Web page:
This I already knew from my late night viewings of Preso en el Extranjero on Discovery. Although I know I may yet live to regret it, I am, as a result, inclined to imagine it would still be preferable to be involved in a tussle with the Guatemalan legal system, than that of our northern neighbour.
Let's look at some of the key stats that came up in this intriguing documentary. 95% of Mexican trials result in conviction. In fact, the trial is often little more than a rubber-stamping of the 'file' produced by investigating officers. If they don't choose to interview witnesses relevant to the defence, their statements don't go in the file.
92% of convictions involve no physical evidence whatsoever. In other words witness testimony is paramount. And 90% of defendants never see either a judge or an arrest warrant during the process.
78% of convicts are fed and supported by their own families, so the state doesn't really have to face up to much of a financial penalty for jailing innocents.
Two young and clearly affluent young Mexican lawyers made this film over the course of three years to expose what they see as the fundamental weakness in their nation's criminal justice system. The general story is told by focusing on a particular case, that of José Antonio Zuñiga, convicted of a gang homicide in 2005. Spotting that his defence lawyer in the original trial had been using a fraudulent photocopied license, they secure a retrial, but unfortunately the original judge is back for the sequel, and the circumstances are hardly what anyone brought up in the English system would recognise as court of law anyway.
Zuñiga was picked up by the cops near his PC-repair stall and although several people are willing to testify that they saw him working there all day, one witness, the victim's cousin Victor Reyes Bravo claimed to have seen him doing the deed around 3pm. Or at least he did on the third attempt, having produced two earlier statements featuring another gang leader as the pistolero.
One of the most bizarre aspects of the re-trial process is the almost face to face exchange of accusation and counter-accusation made by Reyes Bravo and Zuñiga (from behind bars), the words enunciated slowly and then repeated by the judge. V likened it to some strange school drama.
With contraband versions of this documentary outselling major Hollywood productions at stalls much like Zuñiga's own, and Mexicans flocking to their local Cinépolis to watch the formal discomfiting of Reyes Bravo, the witness himself has attempted to have the film banned across this hemisphere, because his privacy rights were violated when the re-trial was recorded. As of yesterday the ban was at least temporarily overturned on the grounds of freedom of information, and it would seem that the big local multiplexes had never got round to removing Presunto Culpable anyway, such was its screen-packing popularity.
It struck us that the real villains of the piece, at least as far as concocting the file on the original case, losing identikit sketches etc. was concerned, were the investigating officers, and the three we see in 'court' are straight from central casting. At one point the chief detective suddenly turns to camera and makes a not-so-veiled threat, along the lines that if anything should happen to him as a result of this little documentary, se chingaron cabrones. The judge, frankly also a bit dodgy of aspect, smiles nervously and points out that the remark is hardly relevant to the cross-examination.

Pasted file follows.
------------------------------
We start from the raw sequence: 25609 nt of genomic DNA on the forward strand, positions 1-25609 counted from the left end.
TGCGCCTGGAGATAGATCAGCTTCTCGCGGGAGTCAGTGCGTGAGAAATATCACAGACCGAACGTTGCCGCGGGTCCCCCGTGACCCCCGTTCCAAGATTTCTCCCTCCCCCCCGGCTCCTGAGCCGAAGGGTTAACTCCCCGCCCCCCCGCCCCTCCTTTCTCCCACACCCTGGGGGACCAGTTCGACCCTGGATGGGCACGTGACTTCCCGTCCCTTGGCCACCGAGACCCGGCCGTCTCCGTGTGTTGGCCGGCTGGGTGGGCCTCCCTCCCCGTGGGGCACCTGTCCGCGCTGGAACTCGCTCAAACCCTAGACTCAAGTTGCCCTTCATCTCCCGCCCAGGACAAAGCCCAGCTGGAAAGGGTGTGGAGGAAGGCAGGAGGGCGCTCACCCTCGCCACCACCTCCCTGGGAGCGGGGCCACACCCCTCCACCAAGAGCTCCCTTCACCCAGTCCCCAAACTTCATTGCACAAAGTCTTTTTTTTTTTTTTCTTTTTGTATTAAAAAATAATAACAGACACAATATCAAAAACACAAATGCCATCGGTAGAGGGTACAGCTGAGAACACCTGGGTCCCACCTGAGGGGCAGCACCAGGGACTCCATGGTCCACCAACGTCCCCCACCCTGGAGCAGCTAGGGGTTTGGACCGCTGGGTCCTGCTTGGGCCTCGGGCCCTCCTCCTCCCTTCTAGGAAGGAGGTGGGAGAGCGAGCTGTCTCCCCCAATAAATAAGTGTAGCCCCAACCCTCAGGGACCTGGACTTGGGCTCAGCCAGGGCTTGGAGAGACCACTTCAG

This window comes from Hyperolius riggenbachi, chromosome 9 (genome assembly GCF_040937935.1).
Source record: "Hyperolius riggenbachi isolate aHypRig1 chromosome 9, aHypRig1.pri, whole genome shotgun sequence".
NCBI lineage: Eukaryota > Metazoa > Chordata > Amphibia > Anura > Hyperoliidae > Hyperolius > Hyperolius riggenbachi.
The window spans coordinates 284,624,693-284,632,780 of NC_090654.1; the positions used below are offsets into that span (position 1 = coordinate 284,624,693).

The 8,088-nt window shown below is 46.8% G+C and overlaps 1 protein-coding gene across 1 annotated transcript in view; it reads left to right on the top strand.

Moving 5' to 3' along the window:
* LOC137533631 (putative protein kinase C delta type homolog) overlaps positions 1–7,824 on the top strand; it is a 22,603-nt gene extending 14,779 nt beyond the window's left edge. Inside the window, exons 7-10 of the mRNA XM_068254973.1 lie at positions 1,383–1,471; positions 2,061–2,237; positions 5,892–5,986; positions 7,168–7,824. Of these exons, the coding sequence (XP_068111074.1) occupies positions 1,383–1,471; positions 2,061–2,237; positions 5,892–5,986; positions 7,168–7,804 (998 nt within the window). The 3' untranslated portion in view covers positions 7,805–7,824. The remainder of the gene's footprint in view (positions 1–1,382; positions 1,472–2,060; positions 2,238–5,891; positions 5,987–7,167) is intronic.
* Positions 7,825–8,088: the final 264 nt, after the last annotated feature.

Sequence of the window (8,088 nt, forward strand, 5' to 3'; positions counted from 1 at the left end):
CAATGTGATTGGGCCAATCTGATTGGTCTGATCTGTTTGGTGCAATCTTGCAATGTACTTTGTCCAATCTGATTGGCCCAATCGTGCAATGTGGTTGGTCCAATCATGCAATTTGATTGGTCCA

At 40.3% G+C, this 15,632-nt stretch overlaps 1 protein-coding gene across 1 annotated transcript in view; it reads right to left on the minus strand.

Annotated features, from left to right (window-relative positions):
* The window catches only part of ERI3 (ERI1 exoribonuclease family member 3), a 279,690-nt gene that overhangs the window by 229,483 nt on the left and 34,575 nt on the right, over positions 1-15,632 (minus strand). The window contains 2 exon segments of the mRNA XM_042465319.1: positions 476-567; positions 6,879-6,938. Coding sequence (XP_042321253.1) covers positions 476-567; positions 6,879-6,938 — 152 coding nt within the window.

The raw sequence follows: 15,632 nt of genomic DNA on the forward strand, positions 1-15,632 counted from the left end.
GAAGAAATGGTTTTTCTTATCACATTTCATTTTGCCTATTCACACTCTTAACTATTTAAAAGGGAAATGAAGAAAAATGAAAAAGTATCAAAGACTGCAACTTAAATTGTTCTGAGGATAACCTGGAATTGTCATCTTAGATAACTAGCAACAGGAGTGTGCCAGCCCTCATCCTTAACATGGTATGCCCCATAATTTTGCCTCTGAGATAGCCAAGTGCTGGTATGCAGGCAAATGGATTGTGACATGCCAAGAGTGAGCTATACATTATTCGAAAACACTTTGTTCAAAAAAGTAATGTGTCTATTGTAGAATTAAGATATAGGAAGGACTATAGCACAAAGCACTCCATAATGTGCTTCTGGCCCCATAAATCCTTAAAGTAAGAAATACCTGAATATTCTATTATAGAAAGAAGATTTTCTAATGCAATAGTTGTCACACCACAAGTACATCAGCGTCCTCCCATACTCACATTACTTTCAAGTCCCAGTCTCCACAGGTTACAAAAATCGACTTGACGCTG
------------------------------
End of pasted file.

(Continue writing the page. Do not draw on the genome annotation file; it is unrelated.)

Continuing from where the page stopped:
Nevertheless, the film's one truly jaw-dropping moment occurs when the defence has completed its brief summing up and the judge asks the prosecuting attorney to close her case, at which point she states offhandedly that she's got it all on a diskette and she'd rather not say anything actually out loud. Zuñiga is permitted to challenge her on this and asks her what grounds she has for believing him to be guilty. She chuckles nervously and replies "Porque es mi chamba". (Because it's my job.)
After the retrial had concluded the judge and the prosecuting attorney wrote up the report minus almost everything that the defence attorney and the witness said in cross-examination, and so the fact that Roberto Hernández and his wife and producer, Layda Negrete were around to document proceedings on camera does seem to have been crucial to the eventual outcome.
It's been a year of are they/aren't they documentaries and there were times here too where we wondered whether it was only the cops who had been up to a bit of manufacturing. Hernández and Negrete appear to have extraordinary access to the accused (both inside and outside his cell during the re-trial for example) and their presentation of the defence case is also not without its flaws. For example, they tell us how long it would have taken Zuñiga to walk to the crime scene as if it's a given that he could not have used motorised transportation and although they do tell us that the victim was not known to the prisoner, they appear to dodge the question of his relationship with the other two individuals tied to the murder.
You can follow the campaign behind this excellent film here. Apparently there is a deadline of 2016 for a change in the Mexican constitution allowing for the presumption of innocence, but the government has also recently acquired the power to detain people without prosecution for up to eighty days.